MHRA issues warning about use of carbimazole in pregnancy
In a Drug Safety Update, the Medicines and Healthcare products Regulatory Agency (MHRA) has issued a warning about the increased risk of congenital malformations with the use of carbimazole during pregnancy.
Carbimazole is a pro-drug that is rapidly metabolised to thiamazole, an anti-thyroid agent that suppresses the production of thyroid hormones. It licensed for the management of hyperthyroidism, including in preparation for thyroidectomy and as therapy prior to and after radioiodine treatment. The MHRA said an EU review of evidence from epidemiological studies and case reports showed that carbimazole is associated with an increased risk of congenital malformations when used during pregnancy, especially during the first trimester and at high dosages (≥15mg daily). The malformations that have been reported include aplasia cutis congenital, craniofacial malformations, defects of the abdominal wall and gastrointestinal tract, and ventricular septal defects.
Because of these risks, the MHRA advises that women of childbearing potential should use effective contraception during treatment with carbimazole, and directs users to the Faculty of Sexual and Reproductive Healthcare (FSRH) statement on contraception for women using teratogenic drugs. In addition, carbimazole must only be used in pregnancy when clinically indicated, after a strict individual assessment of the benefits versus risks, and only at the lowest effective dose without additional administration of thyroid hormones. Use should be reserved for situations in which a definitive therapy of the underlying disease (ie thyroidectomy or radioiodine treatment) was not suitable prior to pregnancy and in cases of new occurrence or reoccurrence during pregnancy. The MHRA also recommends close maternal, foetal and neonatal monitoring if carbimazole treatment is required.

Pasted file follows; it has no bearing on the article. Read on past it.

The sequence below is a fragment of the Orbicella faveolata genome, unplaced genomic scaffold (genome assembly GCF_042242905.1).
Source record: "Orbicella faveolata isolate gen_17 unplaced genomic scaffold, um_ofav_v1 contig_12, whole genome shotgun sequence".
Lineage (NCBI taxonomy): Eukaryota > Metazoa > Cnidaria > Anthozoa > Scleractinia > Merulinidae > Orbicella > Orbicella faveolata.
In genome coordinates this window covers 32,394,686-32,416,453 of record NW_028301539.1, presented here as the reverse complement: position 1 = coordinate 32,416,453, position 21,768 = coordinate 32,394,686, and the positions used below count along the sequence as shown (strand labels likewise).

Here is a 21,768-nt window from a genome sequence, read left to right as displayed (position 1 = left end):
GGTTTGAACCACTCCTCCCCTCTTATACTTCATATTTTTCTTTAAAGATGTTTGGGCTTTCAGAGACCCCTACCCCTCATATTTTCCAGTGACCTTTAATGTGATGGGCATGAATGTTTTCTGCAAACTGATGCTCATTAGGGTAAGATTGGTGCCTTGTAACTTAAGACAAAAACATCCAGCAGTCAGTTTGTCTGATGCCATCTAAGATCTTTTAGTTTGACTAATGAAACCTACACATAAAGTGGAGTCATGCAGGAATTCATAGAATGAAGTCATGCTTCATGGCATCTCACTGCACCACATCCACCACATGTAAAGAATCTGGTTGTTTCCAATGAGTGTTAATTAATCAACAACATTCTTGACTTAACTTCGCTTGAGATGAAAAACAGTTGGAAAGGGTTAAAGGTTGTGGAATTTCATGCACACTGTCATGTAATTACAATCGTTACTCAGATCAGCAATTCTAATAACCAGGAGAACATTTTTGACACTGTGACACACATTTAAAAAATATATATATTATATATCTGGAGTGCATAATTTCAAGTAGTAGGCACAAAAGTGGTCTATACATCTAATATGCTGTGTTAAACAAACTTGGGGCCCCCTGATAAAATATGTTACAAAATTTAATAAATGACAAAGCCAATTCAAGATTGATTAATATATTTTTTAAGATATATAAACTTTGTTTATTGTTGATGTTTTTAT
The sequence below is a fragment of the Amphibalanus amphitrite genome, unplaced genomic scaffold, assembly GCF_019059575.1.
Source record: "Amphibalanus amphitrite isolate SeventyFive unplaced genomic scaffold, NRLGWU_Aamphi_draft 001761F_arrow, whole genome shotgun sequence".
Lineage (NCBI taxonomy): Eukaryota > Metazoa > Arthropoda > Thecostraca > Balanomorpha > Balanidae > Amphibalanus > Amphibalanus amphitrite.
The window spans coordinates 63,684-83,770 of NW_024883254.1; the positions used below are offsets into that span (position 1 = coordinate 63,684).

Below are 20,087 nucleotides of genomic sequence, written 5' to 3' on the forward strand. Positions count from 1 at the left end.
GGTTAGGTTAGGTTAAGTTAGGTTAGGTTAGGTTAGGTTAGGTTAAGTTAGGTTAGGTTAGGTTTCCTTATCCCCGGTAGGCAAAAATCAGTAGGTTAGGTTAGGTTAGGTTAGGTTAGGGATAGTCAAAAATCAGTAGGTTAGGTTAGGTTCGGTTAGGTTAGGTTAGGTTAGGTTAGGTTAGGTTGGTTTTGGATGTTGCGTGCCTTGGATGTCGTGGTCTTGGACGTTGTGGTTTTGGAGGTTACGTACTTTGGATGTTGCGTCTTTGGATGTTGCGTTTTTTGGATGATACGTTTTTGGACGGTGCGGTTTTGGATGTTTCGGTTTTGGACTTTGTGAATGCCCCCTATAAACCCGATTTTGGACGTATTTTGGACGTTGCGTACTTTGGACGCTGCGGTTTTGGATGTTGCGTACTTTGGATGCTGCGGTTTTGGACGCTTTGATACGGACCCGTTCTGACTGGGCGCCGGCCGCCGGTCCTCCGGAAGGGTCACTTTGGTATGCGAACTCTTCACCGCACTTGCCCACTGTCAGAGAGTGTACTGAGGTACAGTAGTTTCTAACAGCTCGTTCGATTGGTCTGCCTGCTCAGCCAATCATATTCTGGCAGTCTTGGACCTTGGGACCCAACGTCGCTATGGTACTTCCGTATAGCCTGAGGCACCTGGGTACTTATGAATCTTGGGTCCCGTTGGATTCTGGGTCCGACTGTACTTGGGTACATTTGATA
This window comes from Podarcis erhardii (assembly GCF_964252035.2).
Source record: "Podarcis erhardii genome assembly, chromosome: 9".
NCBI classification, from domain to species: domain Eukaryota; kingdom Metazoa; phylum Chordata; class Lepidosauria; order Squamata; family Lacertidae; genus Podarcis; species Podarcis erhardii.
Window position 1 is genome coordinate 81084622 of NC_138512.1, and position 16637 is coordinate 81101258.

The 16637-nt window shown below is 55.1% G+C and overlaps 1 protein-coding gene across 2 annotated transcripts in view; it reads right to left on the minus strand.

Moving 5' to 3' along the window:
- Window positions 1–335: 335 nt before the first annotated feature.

In a separate Drug Safety Update, the MHRA has also warned about a small risk of acute pancreatitis during treatment with carbimazole. Although there have been no UK Yellow Card reports, an EU review found a small number of post-marketing reports of acute pancreatitis associated with the use of products containing carbimazole or thiamazole. The MHRA therefore advises that carbimazole treatment should be stopped immediately and permanently if acute pancreatitis occurs. Re-exposure must be avoided in patients with a history of acute pancreatitis in association with previous treatment, because of the risk of life-threatening acute pancreatitis with a decreased time to onset.
As usual, any suspected adverse drug reactions should be reported via the Yellow Card Scheme.